False reports of ICE checkpoints circulating in Pennsylvania cause real panic

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 In this Tuesday, Feb. 7, 2017, photo released by U.S. Immigration and Customs Enforcement, foreign nationals are arrested during a targeted enforcement operation conducted by U.S. Immigration and Customs Enforcement (ICE) aimed at immigration fugitives, re-entrants and at-large criminal aliens in Los Angeles. (Charles Reed/U.S. Immigration and Customs Enforcement via AP)

In this Tuesday, Feb. 7, 2017, photo released by U.S. Immigration and Customs Enforcement, foreign nationals are arrested during a targeted enforcement operation conducted by U.S. Immigration and Customs Enforcement (ICE) aimed at immigration fugitives, re-entrants and at-large criminal aliens in Los Angeles. (Charles Reed/U.S. Immigration and Customs Enforcement via AP)

Amid expanded federal immigration enforcement, false accounts of mass checkpoints are making the rounds.

Reports of a checkpoint at the intersection of Route 1 and 202 in southern Delaware County have been recurring, zombie-like, on Facebook in the last several weeks, unsubstantiated.

“Where would they even stop anyone? It’s a four-way [intersection] with tons of traffic, and there isn’t even a point to pull anyone over,” said Alisa Jones, director of multi-service immigration center La Comunidad Hispana in Kennett Square. She said the claim has surfaced several times, most recently this Tuesday.

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Social media provides fertile ground for all kinds of unverified claims to take root — but false immigration information is also by other means.

“One week, we had three calls of ICE [Immigrations and Customs Enforcement] checkpoints,” said Peter Pedemonti, director of the New Sanctuary Movement, and immigrant rights organization in Philadelphia. The group runs a hotline to report enforcement activity.

“We were very concerned,” he said.

In each case, staff rushed to the alleged enforcement locations and found no evidence of a checkpoint.

That’s because – for all intents and purposes, ICE isn’t doing them. In a statement, a local ICE official said reports of checkpoints and sweeps “are false, dangerous and irresponsible.”

“These reports create mass panic and put communities and law enforcement personnel in unnecessary danger. Any groups falsely reporting such activities are doing a disservice to those they claim to support,” he continued. These boilerplate statements have been shared with media around the country, to try to quell concerns over similar eruptions of false reports.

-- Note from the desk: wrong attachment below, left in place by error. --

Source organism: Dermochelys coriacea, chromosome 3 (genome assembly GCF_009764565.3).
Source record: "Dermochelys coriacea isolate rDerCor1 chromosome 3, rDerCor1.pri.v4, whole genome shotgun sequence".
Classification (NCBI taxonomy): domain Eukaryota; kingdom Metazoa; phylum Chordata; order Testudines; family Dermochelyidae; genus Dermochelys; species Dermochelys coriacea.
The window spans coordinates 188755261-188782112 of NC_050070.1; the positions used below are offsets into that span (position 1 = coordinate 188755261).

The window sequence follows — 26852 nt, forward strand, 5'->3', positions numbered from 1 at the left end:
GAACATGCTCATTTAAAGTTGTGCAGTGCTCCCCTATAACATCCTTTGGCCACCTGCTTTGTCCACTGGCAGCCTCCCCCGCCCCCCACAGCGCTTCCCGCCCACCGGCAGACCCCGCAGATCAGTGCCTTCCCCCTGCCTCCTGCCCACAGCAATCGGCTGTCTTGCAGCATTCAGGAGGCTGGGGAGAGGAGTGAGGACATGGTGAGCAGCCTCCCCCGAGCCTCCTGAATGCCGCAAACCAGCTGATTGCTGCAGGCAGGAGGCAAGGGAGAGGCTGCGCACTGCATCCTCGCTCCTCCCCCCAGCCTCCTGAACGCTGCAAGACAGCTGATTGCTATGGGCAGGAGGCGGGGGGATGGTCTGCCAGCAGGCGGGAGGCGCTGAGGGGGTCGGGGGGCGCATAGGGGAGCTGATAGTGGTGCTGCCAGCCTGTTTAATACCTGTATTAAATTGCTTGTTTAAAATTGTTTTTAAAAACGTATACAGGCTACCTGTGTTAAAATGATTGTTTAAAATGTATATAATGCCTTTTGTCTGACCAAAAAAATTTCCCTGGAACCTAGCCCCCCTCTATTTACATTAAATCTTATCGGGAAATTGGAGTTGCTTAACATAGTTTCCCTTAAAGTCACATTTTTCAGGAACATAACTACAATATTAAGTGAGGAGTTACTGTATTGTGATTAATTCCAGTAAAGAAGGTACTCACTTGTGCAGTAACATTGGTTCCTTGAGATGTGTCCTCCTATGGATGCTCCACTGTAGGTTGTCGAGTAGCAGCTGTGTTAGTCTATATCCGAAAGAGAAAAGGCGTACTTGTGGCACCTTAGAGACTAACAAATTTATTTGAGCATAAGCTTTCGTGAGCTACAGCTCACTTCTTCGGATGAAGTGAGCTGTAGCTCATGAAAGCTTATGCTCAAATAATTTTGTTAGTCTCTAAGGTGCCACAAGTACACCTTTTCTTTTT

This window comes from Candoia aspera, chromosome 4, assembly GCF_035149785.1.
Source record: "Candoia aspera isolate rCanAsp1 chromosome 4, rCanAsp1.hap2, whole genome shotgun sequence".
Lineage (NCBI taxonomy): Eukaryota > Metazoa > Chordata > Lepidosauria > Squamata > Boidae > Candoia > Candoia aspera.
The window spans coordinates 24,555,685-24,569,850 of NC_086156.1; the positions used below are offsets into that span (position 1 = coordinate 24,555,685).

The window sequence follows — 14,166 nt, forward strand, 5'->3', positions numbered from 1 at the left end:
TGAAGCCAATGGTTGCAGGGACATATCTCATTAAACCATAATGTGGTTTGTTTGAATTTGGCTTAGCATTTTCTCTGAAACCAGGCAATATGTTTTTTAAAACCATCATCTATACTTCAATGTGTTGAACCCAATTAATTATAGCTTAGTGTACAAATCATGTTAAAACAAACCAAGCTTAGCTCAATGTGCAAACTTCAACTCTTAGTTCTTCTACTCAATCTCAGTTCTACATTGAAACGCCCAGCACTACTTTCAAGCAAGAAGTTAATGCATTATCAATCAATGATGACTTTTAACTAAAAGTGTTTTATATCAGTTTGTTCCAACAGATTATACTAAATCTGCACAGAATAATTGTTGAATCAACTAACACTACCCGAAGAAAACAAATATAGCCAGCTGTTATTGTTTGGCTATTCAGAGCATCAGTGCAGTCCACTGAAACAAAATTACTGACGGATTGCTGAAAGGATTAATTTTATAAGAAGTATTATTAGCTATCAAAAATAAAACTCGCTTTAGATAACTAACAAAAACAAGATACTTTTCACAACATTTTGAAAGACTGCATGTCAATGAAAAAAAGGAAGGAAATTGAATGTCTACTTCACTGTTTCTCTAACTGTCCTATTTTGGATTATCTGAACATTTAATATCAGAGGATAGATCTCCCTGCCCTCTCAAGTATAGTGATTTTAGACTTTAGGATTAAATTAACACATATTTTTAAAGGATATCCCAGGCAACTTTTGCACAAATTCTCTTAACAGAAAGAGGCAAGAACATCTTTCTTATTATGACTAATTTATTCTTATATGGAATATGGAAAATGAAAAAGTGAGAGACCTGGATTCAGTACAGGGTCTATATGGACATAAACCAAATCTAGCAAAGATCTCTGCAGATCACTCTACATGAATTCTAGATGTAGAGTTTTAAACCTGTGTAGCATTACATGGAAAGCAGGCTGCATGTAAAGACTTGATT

Under President Donald Trump, immigration enforcement by ICE and Border Protection agents has widened to prioritize deportation of anyone in the country illegally. Deportation orders are being carried out in Philadelphia and the surrounding areas, but the nuts and bolts of how most of those arrests are happening has not changed drastically.

According to immigration attorneys and advocates, agents generally approach a discrete location – like a house or a business – and bring a warrant for a specific person. Other people in the country illegally may be approached and identified during that activity may or may not be arrested if their status is discovered. An ICE spokesman said anyone who is approached by someone claiming to be a federal immigration officer should ask to see a badge and credentials.

How the rumors of mass enforcement get started isn’t clear. In some cases, concerned residents appear to be calling in false alarms when they see any law enforcement activity, according to Pedemonti.

Even false reports can cause real problems for both immigrants and law enforcement.

Concerns about random enforcement drives unauthorized immigrants underground.

“I think in some cases people are not carrying on their day to day activities, which may include going to work, it may include sending kids to schools,” said Jones. “That does have a negative impact.”

At stake is also cooperation between residents and local law enforcement.

“We strive to create that trust and positive relationships,” with residents, said Corporal Adam Reed, spokesman for the Pennsylvania State Police. “So any time there’s negative information that comes out like this, it doesn’t do us any good.”

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